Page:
By People Staff
September 14, 1987 12:00 PM

Bill Cosby clowned, Roberta Flack crooned and the audience loved them both. But it was the guest of honor who really pulled the crowd to its feet at last week’s Jesse Jackson fund raiser in Harlem. Some 1,400 of the faithful—including actress Melba Moore, heavyweight champ Mike Tyson and model Beverly Johnson—paid $5 to $1,000 to see Jackson at the Apollo Theatre, and they greeted his arrival in the old burlesque hall with wild applause. Flanked by his family, Jackson—who won’t officially announce his presidential plans before Labor Day—told the crowd his candidacy would “raise the hopes of our children. If Jesse Jackson can be President, then they can go to medical school or law school, or be a judge or run a company. We must supply the vision.” One woman called out, “Tell us about it, brother.” The old Jackson magic was doing its work.

But even magic has its limits. With something less than $1 million in campaign funds raised so far, Jackson these days is more in need of cash than kisses, and the chicly attired crowd seemed reluctant to part with the former, despite Jackson’s classic revival-meeting pitch. “If you want me to run for president, raise your hand,” Jackson urged. “If you really want me to run, put your hand just as deep in your pocket,” he continued, inviting donors to come up front. Hundreds headed toward the stage with checkbooks in hand. Many more stayed in their seats.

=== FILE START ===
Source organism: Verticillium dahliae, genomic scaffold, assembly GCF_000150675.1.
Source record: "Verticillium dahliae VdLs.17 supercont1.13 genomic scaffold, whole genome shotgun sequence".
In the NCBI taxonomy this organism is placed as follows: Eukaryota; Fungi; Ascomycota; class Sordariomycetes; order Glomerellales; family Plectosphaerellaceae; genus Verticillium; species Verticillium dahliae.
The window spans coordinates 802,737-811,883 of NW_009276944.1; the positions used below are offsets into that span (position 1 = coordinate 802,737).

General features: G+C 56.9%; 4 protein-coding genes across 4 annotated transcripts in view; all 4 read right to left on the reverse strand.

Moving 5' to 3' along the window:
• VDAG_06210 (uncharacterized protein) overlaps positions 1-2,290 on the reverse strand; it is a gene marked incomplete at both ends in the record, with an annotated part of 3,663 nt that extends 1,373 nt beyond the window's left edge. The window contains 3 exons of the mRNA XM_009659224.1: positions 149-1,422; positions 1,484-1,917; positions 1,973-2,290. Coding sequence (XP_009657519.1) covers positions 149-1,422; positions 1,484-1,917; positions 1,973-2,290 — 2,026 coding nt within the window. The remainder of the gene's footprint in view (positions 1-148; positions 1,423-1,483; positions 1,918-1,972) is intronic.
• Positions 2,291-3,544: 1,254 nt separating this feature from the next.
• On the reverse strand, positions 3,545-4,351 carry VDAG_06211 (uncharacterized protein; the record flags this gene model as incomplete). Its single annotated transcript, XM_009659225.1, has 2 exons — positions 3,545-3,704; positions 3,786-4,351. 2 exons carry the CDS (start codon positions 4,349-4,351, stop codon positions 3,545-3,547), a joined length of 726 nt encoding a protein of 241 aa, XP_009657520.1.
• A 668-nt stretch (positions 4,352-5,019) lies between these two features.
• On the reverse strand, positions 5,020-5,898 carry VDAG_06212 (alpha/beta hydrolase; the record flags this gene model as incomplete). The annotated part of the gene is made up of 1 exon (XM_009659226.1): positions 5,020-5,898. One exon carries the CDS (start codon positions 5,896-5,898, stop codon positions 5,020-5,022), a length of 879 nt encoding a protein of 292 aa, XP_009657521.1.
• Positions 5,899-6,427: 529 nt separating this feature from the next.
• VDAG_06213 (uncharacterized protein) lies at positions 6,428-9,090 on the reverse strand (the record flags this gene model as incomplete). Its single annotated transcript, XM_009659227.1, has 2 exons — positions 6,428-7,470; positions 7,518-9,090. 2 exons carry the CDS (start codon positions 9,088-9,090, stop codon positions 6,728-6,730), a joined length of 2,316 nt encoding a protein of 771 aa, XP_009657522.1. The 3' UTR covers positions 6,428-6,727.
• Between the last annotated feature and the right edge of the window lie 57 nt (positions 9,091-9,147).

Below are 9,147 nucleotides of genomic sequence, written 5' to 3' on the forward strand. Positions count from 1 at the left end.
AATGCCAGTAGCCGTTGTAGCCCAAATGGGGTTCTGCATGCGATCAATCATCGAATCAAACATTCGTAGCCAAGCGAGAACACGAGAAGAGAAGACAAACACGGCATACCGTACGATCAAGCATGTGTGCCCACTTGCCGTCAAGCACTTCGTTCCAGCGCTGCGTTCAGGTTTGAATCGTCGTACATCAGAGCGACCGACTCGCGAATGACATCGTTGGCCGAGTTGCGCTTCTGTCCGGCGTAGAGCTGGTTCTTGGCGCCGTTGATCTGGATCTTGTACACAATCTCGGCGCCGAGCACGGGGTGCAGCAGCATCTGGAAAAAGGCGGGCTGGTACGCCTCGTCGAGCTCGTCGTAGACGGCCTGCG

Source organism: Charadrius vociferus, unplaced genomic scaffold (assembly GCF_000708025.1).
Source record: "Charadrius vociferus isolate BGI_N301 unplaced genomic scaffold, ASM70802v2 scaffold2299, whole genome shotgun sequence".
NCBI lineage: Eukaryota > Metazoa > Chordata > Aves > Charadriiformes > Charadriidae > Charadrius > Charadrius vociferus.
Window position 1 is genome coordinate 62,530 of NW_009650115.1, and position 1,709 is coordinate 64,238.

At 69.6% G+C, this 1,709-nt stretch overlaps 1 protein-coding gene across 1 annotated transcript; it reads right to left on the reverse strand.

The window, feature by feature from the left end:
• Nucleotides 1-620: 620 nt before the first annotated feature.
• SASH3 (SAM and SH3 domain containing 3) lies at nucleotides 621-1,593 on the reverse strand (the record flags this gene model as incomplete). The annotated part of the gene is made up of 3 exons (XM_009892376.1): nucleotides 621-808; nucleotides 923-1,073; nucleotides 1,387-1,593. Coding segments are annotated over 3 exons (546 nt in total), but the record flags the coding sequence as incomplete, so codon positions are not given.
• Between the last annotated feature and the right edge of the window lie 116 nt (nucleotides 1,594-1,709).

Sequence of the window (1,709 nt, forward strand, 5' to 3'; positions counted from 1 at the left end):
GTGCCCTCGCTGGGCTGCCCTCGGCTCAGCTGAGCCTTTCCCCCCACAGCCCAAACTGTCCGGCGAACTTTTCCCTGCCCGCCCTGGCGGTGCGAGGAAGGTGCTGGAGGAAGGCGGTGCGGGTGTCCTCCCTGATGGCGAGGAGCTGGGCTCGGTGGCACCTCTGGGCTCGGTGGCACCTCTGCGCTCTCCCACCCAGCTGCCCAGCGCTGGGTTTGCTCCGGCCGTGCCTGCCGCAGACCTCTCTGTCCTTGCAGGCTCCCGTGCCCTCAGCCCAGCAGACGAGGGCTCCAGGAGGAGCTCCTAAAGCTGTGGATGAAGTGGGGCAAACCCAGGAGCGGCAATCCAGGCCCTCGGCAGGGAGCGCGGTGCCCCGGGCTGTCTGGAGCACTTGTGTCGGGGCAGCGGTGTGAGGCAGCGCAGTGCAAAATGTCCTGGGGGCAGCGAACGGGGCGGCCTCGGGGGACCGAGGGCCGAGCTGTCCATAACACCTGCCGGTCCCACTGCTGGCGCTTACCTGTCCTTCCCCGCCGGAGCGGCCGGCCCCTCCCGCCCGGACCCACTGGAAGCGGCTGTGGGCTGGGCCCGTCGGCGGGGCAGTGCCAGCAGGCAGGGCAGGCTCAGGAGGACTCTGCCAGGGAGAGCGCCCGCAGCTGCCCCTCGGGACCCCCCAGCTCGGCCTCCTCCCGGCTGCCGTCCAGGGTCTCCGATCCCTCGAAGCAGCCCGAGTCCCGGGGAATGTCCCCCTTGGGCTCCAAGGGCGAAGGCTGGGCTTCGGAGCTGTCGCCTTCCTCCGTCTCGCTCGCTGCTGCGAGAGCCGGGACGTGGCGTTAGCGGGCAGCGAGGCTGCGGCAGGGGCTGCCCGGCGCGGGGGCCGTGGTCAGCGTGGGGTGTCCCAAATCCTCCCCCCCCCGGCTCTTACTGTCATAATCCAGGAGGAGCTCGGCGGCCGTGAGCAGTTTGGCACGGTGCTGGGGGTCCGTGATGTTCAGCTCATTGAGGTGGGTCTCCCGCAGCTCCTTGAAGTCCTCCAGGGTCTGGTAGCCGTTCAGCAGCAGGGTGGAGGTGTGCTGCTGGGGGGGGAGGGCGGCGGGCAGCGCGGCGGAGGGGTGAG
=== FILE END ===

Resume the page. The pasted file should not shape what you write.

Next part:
The next day’s tally showed about $150,000 raised during the evening. With a series of similar benefits planned across the nation, Jackson, who leads all the other Democratic hopefuls in the polls, still has a chance to pull his campaign fund out of the basement. “Nobody will carry our bucket of water up this hill but us,” he told the Apollo audience. Only time will tell how close he can get to the top.